Immediately prior to testing, standardised instructions on the technique of performing forced expiratory manoeuvres were provided, and all participants were allowed to perform three to five practice manoeuvres prior to data collection. Following the instruction and practice period, spirometry was performed in a standing position with a nose clip. The physiotherapist supervising the spirometry evaluated whether each manoeuvre was performed according to the procedures recommended by ATS/ERS and whether each one met the criteria for acceptability.9 Participants were instructed to take a few normal breaths, inhale completely and then exhale as hard and fast and for as long as possible until their lungs were completely empty. Standardised verbal encouragement was given. Participants performed three acceptable manoeuvres; if the ATS/ERS criteria were not met in three manoeuvres, additional trials were allowed, up to eight manoeuvres.9 A rest period of 1min was allowed between each manoeuvre; the best value of three measurement trials was taken in each condition. During the lung function assessments, each participant wore a nose clip and breathed through a mouthpiece. The same investigator performed all tests.

Data analysis

Data was analysed using SPSS 17.0 (SPSS Inc., Chicago, IL). The normality of data distribution was tested with the Shapiro–Wilk test. The data were normally distributed with the exception of FEV1/FVC%. Baseline characteristics were compared using independent t-tests or Chi-square tests. Independent t-tests or the Mann–Whitney U test were performed to determine whether there were significant differences between groups in the outcomes. Pearson correlation or Spearman's rho tests were used to test associations between body mass index and lung function. Values are presented as means±standard deviation, with the exception of FEV1/FVC%, which are presented as median (interquartile range). Data were considered significant at p<0.05.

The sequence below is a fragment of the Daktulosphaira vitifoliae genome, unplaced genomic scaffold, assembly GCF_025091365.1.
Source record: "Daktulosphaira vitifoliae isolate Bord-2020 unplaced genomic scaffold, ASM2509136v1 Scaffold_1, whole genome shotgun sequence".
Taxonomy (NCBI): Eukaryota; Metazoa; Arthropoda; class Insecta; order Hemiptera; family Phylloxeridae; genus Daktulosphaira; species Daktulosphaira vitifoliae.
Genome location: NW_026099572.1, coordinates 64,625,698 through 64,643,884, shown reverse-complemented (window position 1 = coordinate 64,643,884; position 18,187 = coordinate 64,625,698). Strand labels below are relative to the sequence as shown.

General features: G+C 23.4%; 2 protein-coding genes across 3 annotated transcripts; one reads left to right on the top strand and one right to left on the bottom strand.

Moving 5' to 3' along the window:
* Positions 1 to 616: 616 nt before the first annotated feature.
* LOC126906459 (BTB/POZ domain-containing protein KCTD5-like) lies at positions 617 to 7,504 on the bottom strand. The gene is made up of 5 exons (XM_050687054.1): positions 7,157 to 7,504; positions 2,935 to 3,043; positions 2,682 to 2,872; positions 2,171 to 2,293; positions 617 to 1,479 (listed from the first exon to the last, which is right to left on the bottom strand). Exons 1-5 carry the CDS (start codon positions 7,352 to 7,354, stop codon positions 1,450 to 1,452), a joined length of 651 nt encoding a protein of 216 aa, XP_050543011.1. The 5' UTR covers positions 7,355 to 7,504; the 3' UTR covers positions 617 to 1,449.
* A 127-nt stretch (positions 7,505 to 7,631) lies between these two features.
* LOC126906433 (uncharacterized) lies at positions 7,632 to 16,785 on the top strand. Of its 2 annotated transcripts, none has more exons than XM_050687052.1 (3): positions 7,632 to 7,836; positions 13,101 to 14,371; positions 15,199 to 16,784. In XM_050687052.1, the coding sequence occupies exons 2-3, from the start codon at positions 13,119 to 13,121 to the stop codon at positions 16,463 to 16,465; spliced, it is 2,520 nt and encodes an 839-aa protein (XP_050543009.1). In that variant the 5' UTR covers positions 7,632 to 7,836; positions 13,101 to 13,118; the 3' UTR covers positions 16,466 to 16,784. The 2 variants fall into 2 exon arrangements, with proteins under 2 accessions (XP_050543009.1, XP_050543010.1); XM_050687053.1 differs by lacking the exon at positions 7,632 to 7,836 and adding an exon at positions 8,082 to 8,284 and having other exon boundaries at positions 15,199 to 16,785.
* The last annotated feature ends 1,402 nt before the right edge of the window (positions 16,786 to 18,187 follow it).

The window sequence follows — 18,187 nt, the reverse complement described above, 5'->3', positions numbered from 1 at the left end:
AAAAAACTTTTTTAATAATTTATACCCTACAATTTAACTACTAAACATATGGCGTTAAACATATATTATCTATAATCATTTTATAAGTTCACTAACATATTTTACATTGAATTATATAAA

The groups were comparable regarding mean age, mean weight and proportion of females. The group of young adults with DS presented a lower height and higher body mass index (Table 1).

Table 1.

Age, anthropometrics and pulmonary function values in both groups.

  Control group  DS group  p-Value 
Age (years)  29.4±6.0  30.8±5.9  0.495 
Females (n)  11 (64.7%)  9 (52.9%)  0.486 
Weight (kg)  67.4±11.1  69.1±11.0  0.659 
Height (m)  1.69±0.11  1.48±0.05  <0.001 
BMI (kg/m223.4±1.3  31.4±4.6  <0.001 
PEF (L/min)  387.4±52.9  238.4±89.4  ≤0.001 
FEV1 (L)  3.1±0.5  1.9±0.6  ≤0.001 
FVC (L)  3.1±0.4  2.2±0.7  ≤0.001 
FEV1/FVC%a  100 (97.5; 100)  97 (85.5; 100)  0.077 

Note: BMI, body mass index; DS, Down syndrome; FEV1, forced expiratory volume in one second; FEV1/FVC%, the fraction of FVC expired in one second; FVC, forced vital capacity; PEF, peak expiratory flow.


Values are median (interquartile range).

Regarding pulmonary function, the group of participants with DS showed significantly lower values for PEF, FVC and FEV1 (p<0.001) when compared to subjects of the control group (Table 1). No significant differences were observed between groups in FEV1/FVC% (Table 1).